Pushpin, a full-featured Pinboard client that used to be my personal favorite before iOS 7, has today been updated to version 3.0, which brings a new design, a split pane interface on the iPad, and several other features. On the iPhone, I now prefer Pinswift, but Pushpin remains the best Pinboard experience for the iPad, which is where I spend most of my time bookmarking links and discovering new ones every day.
With version 3.0, the app abandons the old silver UI chrome and subdued visual approach in favor of colorful title bars, thinner fonts, larger tags, and new icons for navigation. If you’re used to Pushpin’s old, perhaps more “serious” look, the new app may appear less elegant or too sparse. Personally, I’m a fan of the use of color in the title bars to better communicate the section you’re viewing: All bookmarks are displayed inside a blue window, the Popular view gets an orange tint, whereas Untagged bookmarks have a neutral, light gray title bar. The idea isn’t new, but it works effectively, making each section stand out more (besides color, a custom icon in the title bar also serves as an indicator for the current section). With a new setting to “compress bookmarks” in list views and the use of color, I find Pushpin 3.0 a little less compact than the old UI, but overall more accessible.
The iPad’s interface is a welcome update thanks to a sidebar that doesn’t require you to navigate to a dedicated screen to browse sections. The app can now always launch into a default view (for me, Network), but, unfortunately, you can’t hide sections that you don’t use from the Browse screen (this is possible in Pinswift).
Pushpin’s search capabilities have been extended: in the All view, you can now search for bookmarks by All fields, title, tags, description, and, for those who are subscribed to Pinboard’s archival feature, full text. The way Pushpin’s search and saved feeds – another of the app’s major selling points over the competition – work together has pros and cons for my workflow: I haven’t been able to get any result for Full Text search (I am a subscriber, but I should note that I’m running iOS 7.1 beta) and you cannot save searches as feeds. Search is limited to the All view (your own bookmarks), and if you want to search for criteria that match bookmarks by other users, you have to manually create a feed. When it worked with the title, description, and tags fields, Pushpin’s search was impressive as it was fast and accurate.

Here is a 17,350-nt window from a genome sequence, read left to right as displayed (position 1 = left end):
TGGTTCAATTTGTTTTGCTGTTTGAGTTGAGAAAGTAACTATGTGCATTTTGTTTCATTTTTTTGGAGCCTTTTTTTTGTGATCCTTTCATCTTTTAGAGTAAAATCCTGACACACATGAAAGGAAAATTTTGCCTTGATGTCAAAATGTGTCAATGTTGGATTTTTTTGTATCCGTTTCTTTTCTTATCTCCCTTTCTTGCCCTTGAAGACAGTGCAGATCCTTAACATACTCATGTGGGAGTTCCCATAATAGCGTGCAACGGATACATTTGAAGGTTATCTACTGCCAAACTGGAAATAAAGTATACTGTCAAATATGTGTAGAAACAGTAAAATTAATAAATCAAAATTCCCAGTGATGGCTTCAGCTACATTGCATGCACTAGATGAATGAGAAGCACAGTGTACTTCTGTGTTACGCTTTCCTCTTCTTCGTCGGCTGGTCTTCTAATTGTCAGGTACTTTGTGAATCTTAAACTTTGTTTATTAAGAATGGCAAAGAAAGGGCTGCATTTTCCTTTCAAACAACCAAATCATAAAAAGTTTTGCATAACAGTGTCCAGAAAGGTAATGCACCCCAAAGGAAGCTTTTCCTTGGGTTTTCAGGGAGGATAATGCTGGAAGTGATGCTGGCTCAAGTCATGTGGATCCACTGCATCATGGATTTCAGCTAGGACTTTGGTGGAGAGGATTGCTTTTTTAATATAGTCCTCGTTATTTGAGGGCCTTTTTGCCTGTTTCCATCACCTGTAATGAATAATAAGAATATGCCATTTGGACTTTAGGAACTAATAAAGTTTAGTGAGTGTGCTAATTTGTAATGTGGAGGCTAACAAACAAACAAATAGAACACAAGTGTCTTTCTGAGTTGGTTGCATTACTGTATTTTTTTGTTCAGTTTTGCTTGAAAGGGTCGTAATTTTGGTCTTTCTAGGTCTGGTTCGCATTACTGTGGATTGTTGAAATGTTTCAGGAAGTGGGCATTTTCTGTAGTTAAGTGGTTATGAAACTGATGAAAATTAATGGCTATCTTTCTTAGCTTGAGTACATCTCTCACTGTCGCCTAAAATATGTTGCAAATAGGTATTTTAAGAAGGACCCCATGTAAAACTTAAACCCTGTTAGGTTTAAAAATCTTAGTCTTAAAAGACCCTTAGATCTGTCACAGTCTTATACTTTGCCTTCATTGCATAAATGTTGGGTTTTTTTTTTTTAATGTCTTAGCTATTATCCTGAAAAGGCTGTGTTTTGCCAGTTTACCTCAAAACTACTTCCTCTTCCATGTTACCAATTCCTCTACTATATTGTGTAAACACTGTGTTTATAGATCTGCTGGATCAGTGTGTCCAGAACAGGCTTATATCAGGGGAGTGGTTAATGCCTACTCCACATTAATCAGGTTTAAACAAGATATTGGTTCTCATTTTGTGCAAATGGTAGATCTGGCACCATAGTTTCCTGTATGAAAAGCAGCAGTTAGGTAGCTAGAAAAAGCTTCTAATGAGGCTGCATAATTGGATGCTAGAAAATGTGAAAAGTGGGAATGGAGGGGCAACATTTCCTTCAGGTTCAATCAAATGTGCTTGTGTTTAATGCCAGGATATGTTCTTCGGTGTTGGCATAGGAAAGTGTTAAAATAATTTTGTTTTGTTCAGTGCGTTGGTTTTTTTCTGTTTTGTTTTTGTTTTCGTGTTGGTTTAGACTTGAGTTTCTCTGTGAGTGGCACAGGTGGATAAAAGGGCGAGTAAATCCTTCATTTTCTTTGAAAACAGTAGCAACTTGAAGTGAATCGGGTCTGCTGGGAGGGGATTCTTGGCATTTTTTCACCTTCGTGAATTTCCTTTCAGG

Saved feeds (such as shortcuts to users, public tags, or specific tags by users) have their own section and, unlike Pinswift, they can’t be pinned to the sidebar. However, Pushpin has retained all the good aspects of saved feeds: you can mix a username and multiple tags to create feeds, which is a great way to filter bookmarks for public accounts and get the results you want. With this version, saved feeds sync across devices with iCloud, which has been reliable in my tests.
There are other enhancements worth mentioning in Pushpin 3.0. A new swipe gesture allows you quickly delete a bookmark (swipe left) or enter edit mode (swipe right); developer Lionheart Software has started working on a bulk-editing mode, which in this version lets you mark multiple items as read at once; when viewing bookmarks in the in-app browser, you can now mark them as read. And, of course, the app still comes with a versatile URL scheme for adding bookmarks and opening links.
The Pinboard app market has gotten surprisingly crowded in the past few months. Whether you’re interested in adding bookmarks, browsing links saved by others, or having a complete Pinboard experience, you can now find apps like Pinner, Pinbrowser, Pincase, Pinned, and Pinswift that will likely satisfy your Pinboard needs.
Pushpin 3.0 is a good update with nice interface changes and necessary fixes to longstanding issues, but on the iPhone, in spite of its fewer features, I still prefer the approach taken by Pinswift. On the iPad, Pushpin remains my Pinboard client of choice: the app has a powerful scheme, search is fast, and I can create multiple saved feeds. I would like to see better integration between search and saved feeds, a customizable sidebar, and the addition of new sharing options (the app doesn’t use Overshare); I’m also curious to see how Lionheart Software will implement bulk-editing mode, which could be an important differentiator from other apps.
Pushpin 3.0 is $9.99 on the App Store.